BBQ Grail Note: Rick is the guy that makes all my websites viewable. He's a first rate Web Guy and a good friend. Here's his Father's Day MOINK Ball try. Looks like he's as good at making MOINK Balls as he is at designing websites. (A Guest Post by Rick Hellewell, Web Guy) I'm just a guy doing web sites, this one included. But you can't help being influenced by all of the great BBQ posts around here. So, it was with much humbleness that I attempted my first batch of MOINK Balls. I don't have any fancy equipment. In fact, there might be some serious BBQ types that would look with disdain on my humble propane-powered gas grill, even if it is a Char-Broil "Commercial Series" grill with four burners and a side burner. They might say that you can't do "true BBQ" on a gas grill. But, I did it anyway. On Father's Day, I did my best. I prepared the MOINK Balls according to Larry's recipe. A full package of pre-cooked beef meatballs (about 60 of them), wrapped in a half-slice of thick-cut smoked bacon from the local grocery store. I sprinkled them with some McCormick's Pork Rub, and placed them on bamboo skewers in a foil pan. The result looked like this:While the MOINK Balls rested a bit, I fired up the gas grill, getting the temperature to settle in about 250 degrees. I had some mesquite wood chips (from the local ACE Hardware store) in a smaller foil pan that had previously been soaked in water for about an hour, then drained. I put that on the left side of the grill under the hot gas burners for about a half-hour.
After the wood chips got warm and toasty (but not smoking yet), I put the foil pan of MOINK Balls on the right side of the grill, over the un-lit burners (only the single left burner — the one for the wood chips — is lit). This is how it looked:
I shut the lid, and let things cook for about 2 1/2 hours. I made sure the temperature stayed around 250 degrees. While the MOINK Balls were cooking, I prepared the raspberry preserves glaze — about a cup of raspberry preserves, 1/4 cup balsamic vinegar, and some garlic cloves, well mixed, then heated on the stove in a pan until everything was nice and liquidy.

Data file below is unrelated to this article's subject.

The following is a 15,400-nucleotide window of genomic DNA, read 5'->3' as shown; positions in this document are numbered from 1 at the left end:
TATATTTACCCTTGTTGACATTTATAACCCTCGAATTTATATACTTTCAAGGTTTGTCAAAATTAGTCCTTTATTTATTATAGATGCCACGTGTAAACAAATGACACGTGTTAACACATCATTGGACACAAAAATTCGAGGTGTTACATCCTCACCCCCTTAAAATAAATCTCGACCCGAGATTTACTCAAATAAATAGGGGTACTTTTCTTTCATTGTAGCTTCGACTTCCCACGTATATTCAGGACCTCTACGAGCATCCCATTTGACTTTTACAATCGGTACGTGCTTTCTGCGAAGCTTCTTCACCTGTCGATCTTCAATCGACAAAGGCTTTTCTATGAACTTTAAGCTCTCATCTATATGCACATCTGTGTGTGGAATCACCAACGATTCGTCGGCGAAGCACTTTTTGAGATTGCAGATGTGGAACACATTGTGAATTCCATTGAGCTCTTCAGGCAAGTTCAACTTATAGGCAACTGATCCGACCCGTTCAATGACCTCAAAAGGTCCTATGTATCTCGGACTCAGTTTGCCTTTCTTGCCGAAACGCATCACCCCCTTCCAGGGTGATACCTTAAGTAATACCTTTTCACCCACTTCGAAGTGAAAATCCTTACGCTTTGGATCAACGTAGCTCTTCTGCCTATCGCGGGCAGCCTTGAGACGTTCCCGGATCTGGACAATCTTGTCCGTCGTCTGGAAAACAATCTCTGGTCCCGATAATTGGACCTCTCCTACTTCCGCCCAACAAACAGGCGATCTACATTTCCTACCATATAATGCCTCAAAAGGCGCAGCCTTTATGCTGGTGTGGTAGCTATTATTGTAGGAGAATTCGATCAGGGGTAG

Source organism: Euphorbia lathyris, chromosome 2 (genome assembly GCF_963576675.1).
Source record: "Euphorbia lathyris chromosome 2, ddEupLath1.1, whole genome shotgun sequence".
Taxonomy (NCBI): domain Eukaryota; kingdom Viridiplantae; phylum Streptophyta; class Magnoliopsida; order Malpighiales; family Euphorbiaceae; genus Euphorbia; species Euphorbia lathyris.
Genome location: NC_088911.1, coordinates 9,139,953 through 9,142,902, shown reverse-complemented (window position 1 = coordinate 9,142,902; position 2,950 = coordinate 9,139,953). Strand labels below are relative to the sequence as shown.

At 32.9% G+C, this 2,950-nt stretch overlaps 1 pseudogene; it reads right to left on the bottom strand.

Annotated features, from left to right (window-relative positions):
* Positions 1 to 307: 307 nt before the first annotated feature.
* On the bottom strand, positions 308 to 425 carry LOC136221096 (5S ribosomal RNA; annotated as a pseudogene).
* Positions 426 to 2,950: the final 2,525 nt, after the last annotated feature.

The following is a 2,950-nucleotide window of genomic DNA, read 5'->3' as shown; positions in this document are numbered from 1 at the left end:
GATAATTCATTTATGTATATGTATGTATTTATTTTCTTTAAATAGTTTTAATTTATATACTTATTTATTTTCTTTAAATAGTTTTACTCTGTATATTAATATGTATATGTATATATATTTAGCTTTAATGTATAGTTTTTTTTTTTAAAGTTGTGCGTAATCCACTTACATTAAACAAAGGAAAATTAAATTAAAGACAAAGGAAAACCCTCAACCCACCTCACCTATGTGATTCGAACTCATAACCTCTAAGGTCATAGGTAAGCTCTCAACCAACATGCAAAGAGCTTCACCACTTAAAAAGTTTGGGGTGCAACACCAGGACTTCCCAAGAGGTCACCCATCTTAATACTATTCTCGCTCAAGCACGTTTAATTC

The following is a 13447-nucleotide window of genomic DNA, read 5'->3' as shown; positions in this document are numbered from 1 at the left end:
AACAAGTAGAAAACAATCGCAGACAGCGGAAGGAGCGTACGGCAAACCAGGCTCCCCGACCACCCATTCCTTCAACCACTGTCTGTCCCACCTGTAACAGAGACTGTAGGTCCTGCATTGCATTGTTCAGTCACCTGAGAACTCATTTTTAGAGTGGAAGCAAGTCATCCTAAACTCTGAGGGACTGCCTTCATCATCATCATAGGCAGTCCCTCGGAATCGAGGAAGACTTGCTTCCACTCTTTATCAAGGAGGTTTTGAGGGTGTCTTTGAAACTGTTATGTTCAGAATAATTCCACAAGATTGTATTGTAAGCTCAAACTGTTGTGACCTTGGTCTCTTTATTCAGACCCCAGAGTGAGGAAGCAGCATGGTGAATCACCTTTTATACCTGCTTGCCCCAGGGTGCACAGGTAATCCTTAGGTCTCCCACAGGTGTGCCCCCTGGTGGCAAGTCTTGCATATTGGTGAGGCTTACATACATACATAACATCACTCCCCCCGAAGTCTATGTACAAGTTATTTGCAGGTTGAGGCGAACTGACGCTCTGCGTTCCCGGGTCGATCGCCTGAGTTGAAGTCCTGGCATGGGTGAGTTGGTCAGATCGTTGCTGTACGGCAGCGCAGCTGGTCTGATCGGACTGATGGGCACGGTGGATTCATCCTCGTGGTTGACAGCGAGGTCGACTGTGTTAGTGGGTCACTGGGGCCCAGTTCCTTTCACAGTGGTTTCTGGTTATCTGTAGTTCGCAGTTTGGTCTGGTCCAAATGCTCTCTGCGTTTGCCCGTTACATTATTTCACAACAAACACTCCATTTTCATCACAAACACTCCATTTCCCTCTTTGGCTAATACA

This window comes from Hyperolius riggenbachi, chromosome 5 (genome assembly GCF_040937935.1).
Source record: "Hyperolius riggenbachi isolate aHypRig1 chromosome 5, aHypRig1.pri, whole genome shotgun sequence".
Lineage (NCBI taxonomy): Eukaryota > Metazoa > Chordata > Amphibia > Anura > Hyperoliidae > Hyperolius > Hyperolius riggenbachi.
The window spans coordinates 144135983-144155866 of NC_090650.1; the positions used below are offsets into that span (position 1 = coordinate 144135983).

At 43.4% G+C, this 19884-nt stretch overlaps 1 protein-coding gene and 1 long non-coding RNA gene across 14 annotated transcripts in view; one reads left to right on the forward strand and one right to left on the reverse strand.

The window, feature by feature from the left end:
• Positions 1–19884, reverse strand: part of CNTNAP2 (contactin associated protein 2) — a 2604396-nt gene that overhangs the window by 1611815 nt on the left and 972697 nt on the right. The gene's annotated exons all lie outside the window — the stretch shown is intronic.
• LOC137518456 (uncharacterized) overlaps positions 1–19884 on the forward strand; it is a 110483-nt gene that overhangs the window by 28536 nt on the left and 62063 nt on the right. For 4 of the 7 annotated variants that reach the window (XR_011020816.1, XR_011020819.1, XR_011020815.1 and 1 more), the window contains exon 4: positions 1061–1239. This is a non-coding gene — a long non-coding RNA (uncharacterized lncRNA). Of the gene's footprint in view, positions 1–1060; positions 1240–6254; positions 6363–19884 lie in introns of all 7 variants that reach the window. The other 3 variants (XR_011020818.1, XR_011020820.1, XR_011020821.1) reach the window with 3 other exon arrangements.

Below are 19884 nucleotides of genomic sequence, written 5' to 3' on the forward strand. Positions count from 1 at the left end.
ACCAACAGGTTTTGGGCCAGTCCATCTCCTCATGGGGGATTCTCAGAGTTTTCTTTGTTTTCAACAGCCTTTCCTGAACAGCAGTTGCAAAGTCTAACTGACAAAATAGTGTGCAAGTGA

After the 2 1/2 hours of smoking/grilling, I took the MOINK Ball skewers off the foil pan and put them directly on the grill, again away from the heat. I brushed both sides with the raspberry preserves glaze, and let that cook in for about 10-12 minutes. By that time, my daughters and their husbands, along with the five grandkids, were ready to try them. They looked like this:
The result? Everyone liked them. In fact, everybody had at least three, and some had more. And all agreed that we should repeat the experiment.
So, there’s this web guys’ humble attempt at smoking MOINK Balls. Not bad for a first try.
Next time, I think that I’ll put the wood chips over a bit higher heat for a bit longer so that they will start smoking sooner. (This time, the chips didn’t start smoking until about halfway through the cooking time.) And I’ll change the recipe a bit: I’m going to sprinkle the rub over the meatballs before wrapping them with bacon. I think that will let the bacon juices ‘soak’ the rub into the meatballs.
I may also use less vinegar (or maybe some olive oil) in the raspberry glaze, to make the raspberry flavor a bit more pronounced.
And, even though I just have a gas grill, there is more smoking in my future.